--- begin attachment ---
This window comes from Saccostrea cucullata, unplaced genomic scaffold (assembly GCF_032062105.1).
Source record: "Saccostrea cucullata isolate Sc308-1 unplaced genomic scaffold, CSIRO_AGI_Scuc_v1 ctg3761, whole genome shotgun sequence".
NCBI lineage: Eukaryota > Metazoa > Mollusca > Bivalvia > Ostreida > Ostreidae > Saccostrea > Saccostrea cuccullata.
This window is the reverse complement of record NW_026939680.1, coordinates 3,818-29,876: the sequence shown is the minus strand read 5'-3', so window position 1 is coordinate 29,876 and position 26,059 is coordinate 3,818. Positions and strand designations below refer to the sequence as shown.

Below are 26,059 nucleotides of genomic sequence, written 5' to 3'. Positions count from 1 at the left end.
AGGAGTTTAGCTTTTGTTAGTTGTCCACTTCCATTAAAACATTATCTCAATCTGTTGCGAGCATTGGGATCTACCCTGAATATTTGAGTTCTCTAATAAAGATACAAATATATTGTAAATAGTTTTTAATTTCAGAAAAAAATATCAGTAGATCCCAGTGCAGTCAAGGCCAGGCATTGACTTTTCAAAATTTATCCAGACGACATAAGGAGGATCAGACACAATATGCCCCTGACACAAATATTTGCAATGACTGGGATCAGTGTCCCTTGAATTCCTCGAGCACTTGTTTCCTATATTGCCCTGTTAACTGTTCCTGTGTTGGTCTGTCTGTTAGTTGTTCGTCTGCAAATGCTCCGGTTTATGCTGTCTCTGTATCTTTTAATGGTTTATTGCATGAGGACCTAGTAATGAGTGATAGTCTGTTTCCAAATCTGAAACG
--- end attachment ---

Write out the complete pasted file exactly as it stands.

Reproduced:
This window comes from Saccostrea cucullata, unplaced genomic scaffold (assembly GCF_032062105.1).
Source record: "Saccostrea cucullata isolate Sc308-1 unplaced genomic scaffold, CSIRO_AGI_Scuc_v1 ctg3761, whole genome shotgun sequence".
NCBI lineage: Eukaryota > Metazoa > Mollusca > Bivalvia > Ostreida > Ostreidae > Saccostrea > Saccostrea cuccullata.
This window is the reverse complement of record NW_026939680.1, coordinates 3,818-29,876: the sequence shown is the minus strand read 5'-3', so window position 1 is coordinate 29,876 and position 26,059 is coordinate 3,818. Positions and strand designations below refer to the sequence as shown.

Below are 26,059 nucleotides of genomic sequence, written 5' to 3'. Positions count from 1 at the left end.
AGGAGTTTAGCTTTTGTTAGTTGTCCACTTCCATTAAAACATTATCTCAATCTGTTGCGAGCATTGGGATCTACCCTGAATATTTGAGTTCTCTAATAAAGATACAAATATATTGTAAATAGTTTTTAATTTCAGAAAAAAATATCAGTAGATCCCAGTGCAGTCAAGGCCAGGCATTGACTTTTCAAAATTTATCCAGACGACATAAGGAGGATCAGACACAATATGCCCCTGACACAAATATTTGCAATGACTGGGATCAGTGTCCCTTGAATTCCTCGAGCACTTGTTTCCTATATTGCCCTGTTAACTGTTCCTGTGTTGGTCTGTCTGTTAGTTGTTCGTCTGCAAATGCTCCGGTTTATGCTGTCTCTGTATCTTTTAATGGTTTATTGCATGAGGACCTAGTAATGAGTGATAGTCTGTTTCCAAATCTGAAACG